Starting next week, every Tuesday there will be an Exploring Emotions with Tarot featured post. This will focus on one card and how it can be used as a prompt or brainstorming in our writing as well as a means to explore our own emotions.
It’s often said that a picture is worth a thousand words. I believe the reason for this is that visual art has a way of tapping into our symbolic and metaphoric vocabularies on a subconscious level. In doing so, it evokes emotion within us.
This series aims to explore this phenomenon using tarot with intentional purpose. The goal is to have a personal emotive keyword bank by the end of the series inspired by the images of these cards to enhance our communication, both in our writing and our every day lives.
Introduction of the Card
In this section I’ll introduce the basics of the card and since I’ll be following the same sequence as the Tarot Thursdays series, I will be linking over to the corresponding card for its basic meanings so we won’t need to repeat that information here.
Since this is something that both my mentor and my therapist wanted my to do, I decided to feature all eight decks I own in this series. It only made sense to me that if I’m going to do this that I work with the cards I own and be productive.
The Writing Exercise
The assignment for this exercise is to write what you are feeling as inspired by this card. Either choose your emotive keyword first and get started from there, or start with your feelings and work your way towards a single keyword.
The purpose here is to have a singular emotional word associated with the card that you can later use for randomized prompts or for your mood charts.
Now for the sake of argument, let’s all make sure we’re on the same page on what the definition for the word emotion is.
According to the Oxford Dictionary, the word emotion is:
a natural instinctive state of mind deriving from one’s circumstances, mood, or relationships with others
According to the Merriam-Webster Dictionary, the word emotion is:
1. the affective aspect of consciousness: feeling
2. a state of feeling
3. a conscious mental reaction (such as anger or fear) subjectively experienced as strong feeling usually directed toward a specific object and typically accompanied by physiological and behavioral changes in the body
Personally, I think the Oxford Dictionary nails it. Either way, going by these definitions as our guide, we can forge ahead in choosing our emotional keywords for these cards.
You also want to practice using this emotional word. What does this feel like to you? When does it happen? What do you do when it occurs?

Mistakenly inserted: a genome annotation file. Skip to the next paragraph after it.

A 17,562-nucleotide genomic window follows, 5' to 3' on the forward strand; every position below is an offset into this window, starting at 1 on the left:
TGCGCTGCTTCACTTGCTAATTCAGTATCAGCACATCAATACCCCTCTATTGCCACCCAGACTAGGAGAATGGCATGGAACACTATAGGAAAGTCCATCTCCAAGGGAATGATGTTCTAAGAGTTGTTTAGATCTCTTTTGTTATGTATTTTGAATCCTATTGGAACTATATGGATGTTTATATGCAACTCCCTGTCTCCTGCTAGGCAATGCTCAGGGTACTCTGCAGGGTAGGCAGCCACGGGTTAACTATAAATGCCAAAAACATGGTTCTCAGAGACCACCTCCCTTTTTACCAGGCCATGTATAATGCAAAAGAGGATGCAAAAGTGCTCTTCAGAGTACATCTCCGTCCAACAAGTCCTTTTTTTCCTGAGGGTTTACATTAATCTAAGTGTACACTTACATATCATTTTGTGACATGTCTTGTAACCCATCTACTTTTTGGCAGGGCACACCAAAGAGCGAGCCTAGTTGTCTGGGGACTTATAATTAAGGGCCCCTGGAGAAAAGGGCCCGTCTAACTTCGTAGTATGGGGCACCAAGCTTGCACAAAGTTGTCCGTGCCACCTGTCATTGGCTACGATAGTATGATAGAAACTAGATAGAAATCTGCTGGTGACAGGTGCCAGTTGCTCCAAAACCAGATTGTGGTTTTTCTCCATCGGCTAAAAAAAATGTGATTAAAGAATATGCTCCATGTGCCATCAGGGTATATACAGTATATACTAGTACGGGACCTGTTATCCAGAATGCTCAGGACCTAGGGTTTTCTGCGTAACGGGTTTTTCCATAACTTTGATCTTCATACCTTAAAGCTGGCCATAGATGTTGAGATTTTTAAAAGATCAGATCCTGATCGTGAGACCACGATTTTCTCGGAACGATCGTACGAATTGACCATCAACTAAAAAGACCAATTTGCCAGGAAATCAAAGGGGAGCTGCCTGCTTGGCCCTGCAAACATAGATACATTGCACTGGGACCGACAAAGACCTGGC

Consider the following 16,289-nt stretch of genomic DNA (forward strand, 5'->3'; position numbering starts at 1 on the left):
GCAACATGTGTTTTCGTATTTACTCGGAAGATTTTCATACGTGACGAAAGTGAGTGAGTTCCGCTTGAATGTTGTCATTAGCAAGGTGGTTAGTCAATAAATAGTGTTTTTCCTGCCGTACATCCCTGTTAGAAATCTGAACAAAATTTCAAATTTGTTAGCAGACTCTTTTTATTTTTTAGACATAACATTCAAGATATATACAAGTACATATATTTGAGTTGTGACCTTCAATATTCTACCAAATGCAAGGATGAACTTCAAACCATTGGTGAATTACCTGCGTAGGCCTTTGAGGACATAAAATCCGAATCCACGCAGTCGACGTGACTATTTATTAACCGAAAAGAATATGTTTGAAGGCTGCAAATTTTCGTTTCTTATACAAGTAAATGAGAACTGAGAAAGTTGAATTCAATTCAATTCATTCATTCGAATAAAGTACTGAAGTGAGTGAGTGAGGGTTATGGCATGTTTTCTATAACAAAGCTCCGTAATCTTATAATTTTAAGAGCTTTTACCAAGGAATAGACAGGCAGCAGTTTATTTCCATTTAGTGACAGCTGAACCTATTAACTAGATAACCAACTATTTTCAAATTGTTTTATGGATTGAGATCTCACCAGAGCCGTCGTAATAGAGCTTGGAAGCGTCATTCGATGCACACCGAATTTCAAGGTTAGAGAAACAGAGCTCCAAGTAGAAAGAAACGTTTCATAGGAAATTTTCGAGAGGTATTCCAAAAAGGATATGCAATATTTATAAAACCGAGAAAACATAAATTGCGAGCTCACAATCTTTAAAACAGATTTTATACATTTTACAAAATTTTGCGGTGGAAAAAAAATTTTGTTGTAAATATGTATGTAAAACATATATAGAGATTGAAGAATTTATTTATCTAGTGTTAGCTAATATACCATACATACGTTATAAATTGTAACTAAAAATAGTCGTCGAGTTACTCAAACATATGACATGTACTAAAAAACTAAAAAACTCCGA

The more often you use it, the easier it becomes to express it and the more effective you become in expressing yourself when you need to.
Write it in context of yourself or in context of your character. Write it in prose. Write it in poetry. Doesn’t matter so long as you’re practicing with expressing this emotion in whatever way feels right to you.
What this Card Means to Me
This section is where I will be doing my own work with the card within this series.
As I said before, my mentor wanted me to choose a card any time I felt a strong emotion. Problem is, I have both PTSD and Unspecified Personality Disorder with Schizoid Traits on top of having Bipolar Disorder Type I. What this means is not only are my feelings intense, I have difficulties expressing them to others. Now that I have PTSD, I have a tendency to stuff them away and ignore them. This creates a difficulty in identifying them.
So when I mentioned this to my therapist, she jumped on it. She suggested that instead of trying to identifying the emotion first, to try to pick a card with an image that matched how I felt and then write about it until I had a word.
You would think this would be easier. Sometimes it is. Sometimes the words flow like water out of a tap. Other times it feels like bleeding on paper. And there are even times I think I’d rather pull out my own teeth.
So I’m not going to promise you that this is all fun and games. There is a reason I’ve chose to feature all multiple decks for this series. Some cards might have an image that will trigger a very strong feeling in you. Most of the time for me, I didn’t think it was a big deal until I started writing. Then it became hard to manage what I was feeling. It’s okay to pick a different version of the card to work with if you need to. It’s okay to work in steps.
Really, I promise.
You may revisit this series as many times as you need to.
Following the Series
You can follow this series in the blog’s category feed here.
Alternatively, you can click the links for the individual installments in the table below:
More Tarot Goodness
If you are interested in learning the basics of tarot from me, visit my Exploring Tarot blog series here.
Mythic Tarot by Liz Greene (Author), Juliet Sharman-Burke (Author), Tricia Newell (Illustrator) © 1989
Dragon Tarot by Terry Donaldson (Author), Peter Pracownik (Illustrator) © 1996
Universal Tarot by Lo Scarabeo (Author), R. De Angelis (Illustrator), A. E. Waite (Designer) © 2001
Shadowscapes Tarot by Stephanie Pui-Mun Law (Illustrator), Barbara Moore (Author) © 2011
Mystic Dreamers Tarot by Heidi Darras (Illustrator), Barbara Moore (Author) © 2012
Gilded Tarot by Ciro Marchetti (Illustrator), Barbara Moore (Author) © 2015
Mystic Faerie Tarot by Linda Ravenscroft (Illustrator), Barbara Moore (Author) © 2015
Steampunk Tarot by Aly Fell (Illustrator), Barbara Moore (Author) © 2012
Page Last Updated: 12-24-20